It came down to the structure. The essay left her unsatisfied and it felt incomplete with its sudden end. It never looped back to marbles– it left you unfinished in the forests of Montana searching for a bear. The part that she hated, was the part of the essay I loved the most, though I could not quite articulate why until years later. While earning my Master’s degree from the University of Nebraska, I worked as a teaching assistant for the Holocaust class with Dr. Gerald Steinacher, a brilliant man and caring, thoughtful human. Occasionally we would take lunch together to discuss our students or the plan for the class. During one of these lunches we discussed story-telling. Born in Austria, he told me about Germanic storytelling and how culturally, they are much more comfortable with difficult or strange endings. Not everything has to be answered. A mystery is acceptable. We discussed the American loop of storytelling in comparison. The TV show, How I Met Your Mother had just aired its last episode and the audience was loudly complaining about the ending. I am not someone who keeps up with TV shows but as a writer, when I watched the first episode I knew how the series would ultimately end– it started with a blue french horn, it was going to end with a blue french horn– that is American storytelling. We like our stories to loop back to the beginning and end there. For my close friend this is why my essay failed–but for me, it is why my essay succeeds.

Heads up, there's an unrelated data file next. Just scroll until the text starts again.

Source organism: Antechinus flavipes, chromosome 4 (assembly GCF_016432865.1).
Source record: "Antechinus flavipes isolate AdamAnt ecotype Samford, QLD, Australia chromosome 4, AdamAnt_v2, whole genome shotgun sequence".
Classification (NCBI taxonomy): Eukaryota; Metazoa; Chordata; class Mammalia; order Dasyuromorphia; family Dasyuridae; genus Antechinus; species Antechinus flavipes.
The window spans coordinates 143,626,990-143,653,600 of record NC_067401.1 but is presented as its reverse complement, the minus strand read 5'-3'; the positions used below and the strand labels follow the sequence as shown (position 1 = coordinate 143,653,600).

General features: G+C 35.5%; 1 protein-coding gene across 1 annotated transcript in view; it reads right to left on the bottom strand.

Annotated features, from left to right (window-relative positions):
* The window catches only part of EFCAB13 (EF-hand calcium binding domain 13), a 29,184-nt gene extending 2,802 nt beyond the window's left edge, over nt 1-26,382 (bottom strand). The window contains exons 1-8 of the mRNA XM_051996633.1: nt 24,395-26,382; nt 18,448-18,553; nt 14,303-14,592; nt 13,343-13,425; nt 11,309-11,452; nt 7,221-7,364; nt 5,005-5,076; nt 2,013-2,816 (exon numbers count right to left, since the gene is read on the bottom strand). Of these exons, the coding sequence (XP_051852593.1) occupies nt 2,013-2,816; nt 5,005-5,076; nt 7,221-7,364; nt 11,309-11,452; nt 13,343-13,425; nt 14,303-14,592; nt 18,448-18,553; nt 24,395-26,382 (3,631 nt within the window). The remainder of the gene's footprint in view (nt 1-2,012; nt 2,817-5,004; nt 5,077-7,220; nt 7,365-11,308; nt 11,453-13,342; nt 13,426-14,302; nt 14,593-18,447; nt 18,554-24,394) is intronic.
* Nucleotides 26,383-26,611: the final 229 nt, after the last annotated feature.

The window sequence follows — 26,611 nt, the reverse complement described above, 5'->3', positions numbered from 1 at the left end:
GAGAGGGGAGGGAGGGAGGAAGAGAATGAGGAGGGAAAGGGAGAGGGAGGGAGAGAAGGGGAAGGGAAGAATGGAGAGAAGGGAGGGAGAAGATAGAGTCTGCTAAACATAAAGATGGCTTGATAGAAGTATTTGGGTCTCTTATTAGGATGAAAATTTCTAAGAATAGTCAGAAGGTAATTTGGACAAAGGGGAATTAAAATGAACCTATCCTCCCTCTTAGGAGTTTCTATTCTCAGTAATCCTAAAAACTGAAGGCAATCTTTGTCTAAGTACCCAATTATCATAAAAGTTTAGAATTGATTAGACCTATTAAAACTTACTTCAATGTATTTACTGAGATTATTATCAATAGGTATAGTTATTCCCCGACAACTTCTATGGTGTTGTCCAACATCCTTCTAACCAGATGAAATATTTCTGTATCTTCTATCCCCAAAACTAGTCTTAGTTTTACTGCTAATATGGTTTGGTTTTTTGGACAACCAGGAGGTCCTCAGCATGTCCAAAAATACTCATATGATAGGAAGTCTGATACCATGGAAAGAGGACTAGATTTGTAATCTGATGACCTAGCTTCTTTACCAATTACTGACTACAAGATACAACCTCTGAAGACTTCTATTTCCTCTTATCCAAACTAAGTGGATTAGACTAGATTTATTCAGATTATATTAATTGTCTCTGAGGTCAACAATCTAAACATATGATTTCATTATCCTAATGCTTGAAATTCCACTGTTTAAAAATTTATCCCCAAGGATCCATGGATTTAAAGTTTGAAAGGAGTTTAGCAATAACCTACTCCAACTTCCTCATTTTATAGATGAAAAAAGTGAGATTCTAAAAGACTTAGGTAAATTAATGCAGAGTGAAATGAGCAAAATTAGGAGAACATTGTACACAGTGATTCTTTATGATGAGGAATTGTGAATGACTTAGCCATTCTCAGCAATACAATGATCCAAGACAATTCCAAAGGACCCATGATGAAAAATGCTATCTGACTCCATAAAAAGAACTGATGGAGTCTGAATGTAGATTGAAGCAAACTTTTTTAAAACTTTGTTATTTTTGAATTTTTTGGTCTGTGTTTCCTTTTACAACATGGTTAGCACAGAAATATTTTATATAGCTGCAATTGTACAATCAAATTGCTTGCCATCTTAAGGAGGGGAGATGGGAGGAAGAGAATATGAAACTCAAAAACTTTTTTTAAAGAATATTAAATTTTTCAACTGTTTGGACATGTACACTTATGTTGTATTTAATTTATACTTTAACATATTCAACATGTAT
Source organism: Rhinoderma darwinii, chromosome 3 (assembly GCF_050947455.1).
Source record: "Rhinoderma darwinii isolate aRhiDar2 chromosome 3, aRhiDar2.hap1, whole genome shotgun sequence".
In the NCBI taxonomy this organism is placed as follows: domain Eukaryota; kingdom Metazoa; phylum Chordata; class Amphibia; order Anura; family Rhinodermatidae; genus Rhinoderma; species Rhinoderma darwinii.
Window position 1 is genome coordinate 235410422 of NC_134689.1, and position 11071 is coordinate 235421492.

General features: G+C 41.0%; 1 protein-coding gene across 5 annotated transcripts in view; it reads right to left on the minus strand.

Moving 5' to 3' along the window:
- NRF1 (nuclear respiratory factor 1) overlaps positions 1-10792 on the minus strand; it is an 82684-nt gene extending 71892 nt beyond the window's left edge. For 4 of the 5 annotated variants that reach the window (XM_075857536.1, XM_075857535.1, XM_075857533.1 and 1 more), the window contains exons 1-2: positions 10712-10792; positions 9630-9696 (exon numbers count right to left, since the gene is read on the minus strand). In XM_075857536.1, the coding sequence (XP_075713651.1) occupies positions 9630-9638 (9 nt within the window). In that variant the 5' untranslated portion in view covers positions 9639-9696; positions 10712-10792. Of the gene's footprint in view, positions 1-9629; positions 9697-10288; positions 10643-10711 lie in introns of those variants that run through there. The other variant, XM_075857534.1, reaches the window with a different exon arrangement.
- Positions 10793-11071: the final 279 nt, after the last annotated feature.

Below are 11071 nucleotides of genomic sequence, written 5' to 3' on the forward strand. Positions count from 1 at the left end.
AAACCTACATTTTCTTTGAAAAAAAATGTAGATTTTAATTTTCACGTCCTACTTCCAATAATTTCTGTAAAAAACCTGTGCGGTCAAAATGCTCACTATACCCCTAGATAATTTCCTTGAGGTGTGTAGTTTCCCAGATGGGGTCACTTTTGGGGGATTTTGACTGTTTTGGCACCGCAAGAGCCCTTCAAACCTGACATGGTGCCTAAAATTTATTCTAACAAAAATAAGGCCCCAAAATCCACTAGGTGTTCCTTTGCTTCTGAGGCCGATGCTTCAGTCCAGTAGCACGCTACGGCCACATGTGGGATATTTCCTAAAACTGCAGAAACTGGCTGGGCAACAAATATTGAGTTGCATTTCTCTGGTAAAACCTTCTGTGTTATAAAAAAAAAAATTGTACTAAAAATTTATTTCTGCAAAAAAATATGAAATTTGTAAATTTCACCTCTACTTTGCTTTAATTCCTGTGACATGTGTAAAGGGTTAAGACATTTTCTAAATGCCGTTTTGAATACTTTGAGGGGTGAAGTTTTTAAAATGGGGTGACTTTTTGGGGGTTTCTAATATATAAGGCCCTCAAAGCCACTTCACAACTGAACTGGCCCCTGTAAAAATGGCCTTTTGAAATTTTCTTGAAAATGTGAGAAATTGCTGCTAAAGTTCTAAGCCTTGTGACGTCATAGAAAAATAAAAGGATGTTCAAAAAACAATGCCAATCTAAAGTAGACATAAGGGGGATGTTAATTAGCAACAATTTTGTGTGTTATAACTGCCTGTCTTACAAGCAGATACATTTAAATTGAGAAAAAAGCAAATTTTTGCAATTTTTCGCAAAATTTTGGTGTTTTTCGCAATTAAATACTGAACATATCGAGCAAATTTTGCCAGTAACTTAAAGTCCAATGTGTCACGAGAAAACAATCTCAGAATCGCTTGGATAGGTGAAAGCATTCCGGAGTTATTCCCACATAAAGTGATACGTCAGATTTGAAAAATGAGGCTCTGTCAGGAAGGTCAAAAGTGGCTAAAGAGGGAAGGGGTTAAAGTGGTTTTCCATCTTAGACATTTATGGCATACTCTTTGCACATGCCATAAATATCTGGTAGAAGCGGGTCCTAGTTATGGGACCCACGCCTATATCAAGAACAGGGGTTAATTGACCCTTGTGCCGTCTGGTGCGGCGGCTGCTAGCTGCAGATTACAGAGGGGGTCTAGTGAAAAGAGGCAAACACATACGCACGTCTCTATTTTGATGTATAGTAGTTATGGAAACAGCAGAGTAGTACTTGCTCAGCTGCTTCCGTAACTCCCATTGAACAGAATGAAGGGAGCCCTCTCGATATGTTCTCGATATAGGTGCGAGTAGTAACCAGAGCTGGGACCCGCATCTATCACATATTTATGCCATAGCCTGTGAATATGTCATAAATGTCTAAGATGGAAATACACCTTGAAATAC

My essay is not the traditional American loop. Instead, it is a spiral. We start with marbles and spiral obsessively to bears. Old fascinations are quickly abandoned for new ones. The structure reflects back the meaning of the essay and to me that makes it perfect. I love when form can help to illustrate a text. It becomes part of the critique, the form of the essay has something to say about the nature of enthrallment. I did not set out to write a spiral and not everyone who followed that assignment ended up with spirals instead of loops– it naturally formed that way as I wrote it. It is another aspect of the essay that I refuse to change.

This essay to me is like a time capsule. Every time I re-read it, I see my 20 year old self again, right before getting a life-changing diagnosis. I wrote this before I dedicated myself to studying slavery and some of the things I wrote in this essay make me feel uncomfortable. I cannot read the line asking about slavery and delight without a pit forming in my stomach and a deep body shudder. It is perhaps the only part of the essay that has been worked and re-worked over the years. I keep the offending line because it works as intended– at least on me. It is supposed to make you feel uncomfortable. Instead of Romeo by any other name would be as sweet, I ask if slavery by another name is just as cruel. For me, this remains the weakest part of the essay. I still cannot quite articulate the damaging aspects of obsessive enthralldom– being so enraptured by something that you are literally enslaved to it. Enthrall may cloyingly lure you in and once there you are bonded to whatever captured your interest. While I still struggle with this and much has changed over the last ten years, I do still find myself in love with marbles, strangers, and bears.